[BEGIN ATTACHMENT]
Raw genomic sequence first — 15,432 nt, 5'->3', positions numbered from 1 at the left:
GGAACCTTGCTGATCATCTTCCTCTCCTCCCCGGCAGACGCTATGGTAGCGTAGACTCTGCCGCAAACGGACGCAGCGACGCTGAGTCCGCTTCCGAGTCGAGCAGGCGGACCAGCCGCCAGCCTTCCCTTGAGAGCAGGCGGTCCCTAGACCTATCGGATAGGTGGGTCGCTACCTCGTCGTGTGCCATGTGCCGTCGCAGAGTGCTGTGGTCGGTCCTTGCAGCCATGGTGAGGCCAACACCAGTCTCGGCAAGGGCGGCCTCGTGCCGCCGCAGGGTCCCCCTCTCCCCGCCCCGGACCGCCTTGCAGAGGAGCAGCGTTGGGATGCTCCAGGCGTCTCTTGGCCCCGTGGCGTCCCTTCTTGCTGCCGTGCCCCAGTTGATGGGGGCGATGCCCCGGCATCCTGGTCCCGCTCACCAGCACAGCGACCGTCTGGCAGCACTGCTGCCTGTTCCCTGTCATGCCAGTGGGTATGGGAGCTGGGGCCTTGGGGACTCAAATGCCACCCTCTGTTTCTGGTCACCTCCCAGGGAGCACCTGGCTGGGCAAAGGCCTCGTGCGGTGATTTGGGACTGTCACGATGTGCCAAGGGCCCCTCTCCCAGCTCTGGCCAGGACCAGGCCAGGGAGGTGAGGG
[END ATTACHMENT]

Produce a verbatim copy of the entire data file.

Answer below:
Raw genomic sequence first — 15,432 nt, 5'->3', positions numbered from 1 at the left:
GGAACCTTGCTGATCATCTTCCTCTCCTCCCCGGCAGACGCTATGGTAGCGTAGACTCTGCCGCAAACGGACGCAGCGACGCTGAGTCCGCTTCCGAGTCGAGCAGGCGGACCAGCCGCCAGCCTTCCCTTGAGAGCAGGCGGTCCCTAGACCTATCGGATAGGTGGGTCGCTACCTCGTCGTGTGCCATGTGCCGTCGCAGAGTGCTGTGGTCGGTCCTTGCAGCCATGGTGAGGCCAACACCAGTCTCGGCAAGGGCGGCCTCGTGCCGCCGCAGGGTCCCCCTCTCCCCGCCCCGGACCGCCTTGCAGAGGAGCAGCGTTGGGATGCTCCAGGCGTCTCTTGGCCCCGTGGCGTCCCTTCTTGCTGCCGTGCCCCAGTTGATGGGGGCGATGCCCCGGCATCCTGGTCCCGCTCACCAGCACAGCGACCGTCTGGCAGCACTGCTGCCTGTTCCCTGTCATGCCAGTGGGTATGGGAGCTGGGGCCTTGGGGACTCAAATGCCACCCTCTGTTTCTGGTCACCTCCCAGGGAGCACCTGGCTGGGCAAAGGCCTCGTGCGGTGATTTGGGACTGTCACGATGTGCCAAGGGCCCCTCTCCCAGCTCTGGCCAGGACCAGGCCAGGGAGGTGAGGG